Men who spat at police officers during pandemic have prison sentences reduced by High Court of Justiciary
Two men who were sentenced to varying periods of imprisonment for spitting at police officers during the course of the Covid-19 pandemic have had their sentenced reduced by the Appeal Court of the High Court of Justiciary.
Gordon Dewar and Barry McLean both pled guilty to assaulting a police officer, as well as other offences of behaving in a threatening or abusive manner. Mr Dewar was sentenced to a net total of 22 months’ imprisonment including plea discount, while Mr McLean was sentenced to a total of 3 years’ imprisonment.
The appeals were heard by Lord Pentland and Lord Matthews. The first appellant was represented by Findlater, advocate, the second appellant by Paterson, solicitor advocate, and the advocate depute was A Gray, solicitor advocate.
The first appellant, Mr Dewar, was charged with shouting and swearing at police officers, calling them derogatory and racially offensive names, and spitting on the face of a police officer in the course of her duties. At the time of the offences Mr Dewar was drunk and the officers were attempting to take him home.
The sentencing sheriff imposed two concurrent sentences of imprisonment, with the sentence for the assault offence being 33 months’ imprisonment, discounted to 22 months’ imprisonment by the appellant’s guilty plea. Counsel for Mr Dewar submitted that the headline sentence was excessive, particularly when compared to the circumstances of another case, HMA v Lindsay (2020).
It was submitted that in Lindsay the offence had been aggravated by potential danger to the lives of the police officers, as the charge was one of culpably and recklessly coughing in the faces of two police officers whilst claiming to have Covid-19. Further, the appellant’s prior criminal record featured fewer analogous convictions to those present in the Lindsay case.
Delivering the opinion of the court, Lord Pentland began: “The sheriff was undoubtedly right to take a serious view of the appellant’s conduct in assaulting a police officer by spitting at her in the face from close range. As the sheriff aptly observes, such conduct is all the more deplorable in the course of the pandemic.”
However, he went on to say: “We consider that there is force in the submission that the sentence selected by the sheriff was excessive when compared with that imposed by this court in Lindsay. Like the appellant in that case the present appellant has a disgraceful record of previous offending. We do not consider it appropriate or helpful to seek to draw fine distinctions between the respective records of the two offenders. The fact remains, however, that a starting point of 33 months’ imprisonment is more than twice the headline sentence considered appropriate by this court in Lindsay.”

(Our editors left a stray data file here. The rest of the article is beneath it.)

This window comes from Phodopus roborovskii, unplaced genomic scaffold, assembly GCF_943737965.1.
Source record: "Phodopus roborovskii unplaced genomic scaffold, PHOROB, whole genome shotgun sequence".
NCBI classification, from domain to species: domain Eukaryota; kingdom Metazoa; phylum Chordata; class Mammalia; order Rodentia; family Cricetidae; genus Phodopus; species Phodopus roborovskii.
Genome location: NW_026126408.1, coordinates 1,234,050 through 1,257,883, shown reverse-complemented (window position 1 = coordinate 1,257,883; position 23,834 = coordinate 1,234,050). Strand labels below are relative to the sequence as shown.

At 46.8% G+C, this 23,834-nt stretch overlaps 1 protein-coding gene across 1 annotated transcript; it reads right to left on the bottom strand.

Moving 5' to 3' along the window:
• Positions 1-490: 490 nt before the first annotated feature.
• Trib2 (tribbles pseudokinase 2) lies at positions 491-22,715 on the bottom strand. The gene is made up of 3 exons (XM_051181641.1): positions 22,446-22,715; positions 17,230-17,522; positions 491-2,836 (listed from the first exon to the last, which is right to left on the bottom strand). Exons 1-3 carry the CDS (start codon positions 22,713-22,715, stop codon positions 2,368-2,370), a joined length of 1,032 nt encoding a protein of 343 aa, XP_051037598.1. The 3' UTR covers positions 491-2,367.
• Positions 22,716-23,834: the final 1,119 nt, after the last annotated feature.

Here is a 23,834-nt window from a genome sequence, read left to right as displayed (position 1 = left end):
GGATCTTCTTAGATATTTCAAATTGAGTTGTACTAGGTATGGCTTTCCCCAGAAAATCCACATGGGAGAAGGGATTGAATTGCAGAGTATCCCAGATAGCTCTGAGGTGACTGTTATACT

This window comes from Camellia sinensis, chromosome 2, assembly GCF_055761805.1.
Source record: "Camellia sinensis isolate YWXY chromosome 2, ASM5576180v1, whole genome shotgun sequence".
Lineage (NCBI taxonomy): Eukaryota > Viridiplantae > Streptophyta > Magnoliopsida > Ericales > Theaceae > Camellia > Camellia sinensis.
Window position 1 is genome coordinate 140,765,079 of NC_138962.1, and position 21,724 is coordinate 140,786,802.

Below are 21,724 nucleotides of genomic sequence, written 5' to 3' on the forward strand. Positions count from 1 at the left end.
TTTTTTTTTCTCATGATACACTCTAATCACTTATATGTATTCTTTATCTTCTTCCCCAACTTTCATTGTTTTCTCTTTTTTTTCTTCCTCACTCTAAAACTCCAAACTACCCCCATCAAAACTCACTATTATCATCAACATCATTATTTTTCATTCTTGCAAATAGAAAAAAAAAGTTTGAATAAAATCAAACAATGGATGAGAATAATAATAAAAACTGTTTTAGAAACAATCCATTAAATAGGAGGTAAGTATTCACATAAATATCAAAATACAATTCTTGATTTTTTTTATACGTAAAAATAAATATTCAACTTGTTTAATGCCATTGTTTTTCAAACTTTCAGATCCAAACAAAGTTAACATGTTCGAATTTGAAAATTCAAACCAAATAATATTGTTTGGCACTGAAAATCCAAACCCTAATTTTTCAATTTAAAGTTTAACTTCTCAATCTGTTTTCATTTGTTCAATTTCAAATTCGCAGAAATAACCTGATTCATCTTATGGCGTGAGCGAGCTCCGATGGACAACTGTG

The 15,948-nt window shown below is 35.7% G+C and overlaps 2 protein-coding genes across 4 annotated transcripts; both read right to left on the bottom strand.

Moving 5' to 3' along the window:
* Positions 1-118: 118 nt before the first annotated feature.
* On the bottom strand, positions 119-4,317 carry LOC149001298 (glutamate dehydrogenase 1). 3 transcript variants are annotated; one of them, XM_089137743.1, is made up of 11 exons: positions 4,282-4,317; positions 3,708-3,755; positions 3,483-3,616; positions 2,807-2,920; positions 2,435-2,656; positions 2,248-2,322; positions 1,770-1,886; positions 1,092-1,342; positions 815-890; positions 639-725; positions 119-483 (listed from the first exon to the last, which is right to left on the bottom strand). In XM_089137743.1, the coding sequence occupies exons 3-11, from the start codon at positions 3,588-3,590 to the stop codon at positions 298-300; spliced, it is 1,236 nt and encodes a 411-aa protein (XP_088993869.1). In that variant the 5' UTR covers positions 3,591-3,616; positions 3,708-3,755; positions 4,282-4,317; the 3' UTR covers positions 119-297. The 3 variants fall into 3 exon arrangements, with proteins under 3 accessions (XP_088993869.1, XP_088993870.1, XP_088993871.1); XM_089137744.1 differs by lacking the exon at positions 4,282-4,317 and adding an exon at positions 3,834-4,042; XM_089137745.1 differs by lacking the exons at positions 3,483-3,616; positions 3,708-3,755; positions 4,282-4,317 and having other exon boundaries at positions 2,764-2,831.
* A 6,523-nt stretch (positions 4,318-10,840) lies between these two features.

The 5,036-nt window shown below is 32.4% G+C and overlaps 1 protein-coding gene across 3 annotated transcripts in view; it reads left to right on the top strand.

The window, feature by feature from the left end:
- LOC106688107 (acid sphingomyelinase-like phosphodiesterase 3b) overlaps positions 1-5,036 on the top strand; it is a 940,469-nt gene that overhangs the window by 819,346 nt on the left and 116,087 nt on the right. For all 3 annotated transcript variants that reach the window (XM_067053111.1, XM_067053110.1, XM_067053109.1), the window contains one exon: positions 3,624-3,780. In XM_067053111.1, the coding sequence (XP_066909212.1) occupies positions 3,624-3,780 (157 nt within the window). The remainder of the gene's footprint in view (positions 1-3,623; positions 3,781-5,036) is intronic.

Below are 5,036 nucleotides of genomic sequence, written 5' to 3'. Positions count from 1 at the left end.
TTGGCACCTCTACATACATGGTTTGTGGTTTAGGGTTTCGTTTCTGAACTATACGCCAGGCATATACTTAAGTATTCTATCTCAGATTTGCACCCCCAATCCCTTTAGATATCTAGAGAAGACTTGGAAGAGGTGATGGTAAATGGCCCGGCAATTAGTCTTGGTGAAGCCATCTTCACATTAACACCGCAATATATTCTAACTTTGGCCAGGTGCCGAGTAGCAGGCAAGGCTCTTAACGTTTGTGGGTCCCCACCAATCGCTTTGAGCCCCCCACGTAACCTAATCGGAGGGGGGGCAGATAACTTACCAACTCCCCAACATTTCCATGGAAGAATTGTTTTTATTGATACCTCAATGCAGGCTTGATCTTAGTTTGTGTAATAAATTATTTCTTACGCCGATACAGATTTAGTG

For these reasons, the court substituted the original sentence for the spitting charge for one of 15 months’ imprisonment, discounted to 10 months by the guilty plea.
Single course of behaviour
The second appellant, Mr McLean, pled guilty to three charges of shouting and swearing at police officers and threatening them with violence, assaulting two officers by spitting at them, and struggling violently whilst in a police car to the danger of its occupants. For the first and third charges, he was sentenced to concurrent periods of imprisonment for a net total of 18 months’ imprisonment. For the second charge, he was sentenced to a further consecutive period of 2 years’ imprisonment, reduced to 18 months by the guilty plea, resulting in a total sentence of 3 years’ imprisonment.
It was submitted for the second appellant that, standing the decision in Lindsay, the starting point for the spitting charge was too high. The appellant had a less extensive record than the appellant in Lindsay, and it was arguable that the sentence for the charge should have been made concurrently with the other two.
In respect of this appeal, Lord Pentland said: “We have no difficulty in agreeing with the sheriff that assaulting police officers by spitting at them during the pandemic amounts to a serious offence. Nonetheless, we consider that the starting point of 2 years’ imprisonment selected by the sheriff was too high, having regard to the guidance provided by this court in the case of Lindsay.”
Addressing whether the sentences for all three charges ought to run concurrently, he said: “We are persuaded that the sheriff erred in deciding to make the sentence for the assault by spitting a consecutive one. We note that this offence was committed at the same time and in the same circumstances as the other two offences. It constituted a component, no doubt a deplorable one, of what was in reality a single course of disorderly behaviour directed by the appellant at police officers.”
He concluded: “We acknowledge that there is no hard and fast rule that sentences arising out of the same course of conduct have to be concurrent, but we are satisfied that in the circumstances of the present case the right course would have been to treat all the offences as amounting to a single continuing sequence of events and to impose concurrent sentences on all three charges.”
For these reasons, the court substituted a sentence of 12 months’ imprisonment, reduced to 9 months by the guilty plea, to run concurrently with the sentences imposed for the other charges. Mr McLean’s total sentence was therefore reduced to 18 months’ imprisonment.
© Scottish Legal News Ltd 2021